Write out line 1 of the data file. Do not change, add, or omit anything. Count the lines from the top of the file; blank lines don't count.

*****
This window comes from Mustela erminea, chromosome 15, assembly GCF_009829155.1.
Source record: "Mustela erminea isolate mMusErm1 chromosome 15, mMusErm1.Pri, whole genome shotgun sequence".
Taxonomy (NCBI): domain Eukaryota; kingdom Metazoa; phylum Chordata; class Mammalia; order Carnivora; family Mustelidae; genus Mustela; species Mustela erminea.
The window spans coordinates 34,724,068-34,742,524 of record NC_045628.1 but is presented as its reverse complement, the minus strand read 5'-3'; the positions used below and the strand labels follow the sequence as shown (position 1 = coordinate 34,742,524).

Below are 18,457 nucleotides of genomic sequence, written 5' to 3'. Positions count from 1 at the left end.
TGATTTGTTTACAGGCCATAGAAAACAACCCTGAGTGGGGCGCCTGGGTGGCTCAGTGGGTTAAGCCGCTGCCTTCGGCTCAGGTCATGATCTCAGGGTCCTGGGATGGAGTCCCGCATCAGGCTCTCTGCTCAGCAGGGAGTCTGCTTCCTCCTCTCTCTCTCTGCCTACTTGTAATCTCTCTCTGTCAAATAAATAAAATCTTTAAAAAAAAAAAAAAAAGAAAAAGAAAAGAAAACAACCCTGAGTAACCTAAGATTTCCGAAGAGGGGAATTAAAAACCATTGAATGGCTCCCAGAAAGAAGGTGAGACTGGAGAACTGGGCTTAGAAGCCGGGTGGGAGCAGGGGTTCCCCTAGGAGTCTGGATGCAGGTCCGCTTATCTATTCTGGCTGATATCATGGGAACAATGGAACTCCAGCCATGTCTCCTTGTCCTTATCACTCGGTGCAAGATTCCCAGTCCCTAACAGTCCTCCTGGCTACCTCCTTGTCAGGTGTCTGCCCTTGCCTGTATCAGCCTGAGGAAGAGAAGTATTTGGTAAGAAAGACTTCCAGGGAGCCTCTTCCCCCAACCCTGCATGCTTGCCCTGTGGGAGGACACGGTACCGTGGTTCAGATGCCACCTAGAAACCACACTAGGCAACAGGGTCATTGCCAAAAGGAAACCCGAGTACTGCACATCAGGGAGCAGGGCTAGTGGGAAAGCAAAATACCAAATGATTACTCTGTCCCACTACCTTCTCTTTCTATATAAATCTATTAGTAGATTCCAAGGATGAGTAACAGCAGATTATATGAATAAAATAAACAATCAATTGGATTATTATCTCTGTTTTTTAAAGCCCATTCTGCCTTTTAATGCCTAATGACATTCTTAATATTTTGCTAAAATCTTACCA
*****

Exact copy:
This window comes from Mustela erminea, chromosome 15, assembly GCF_009829155.1.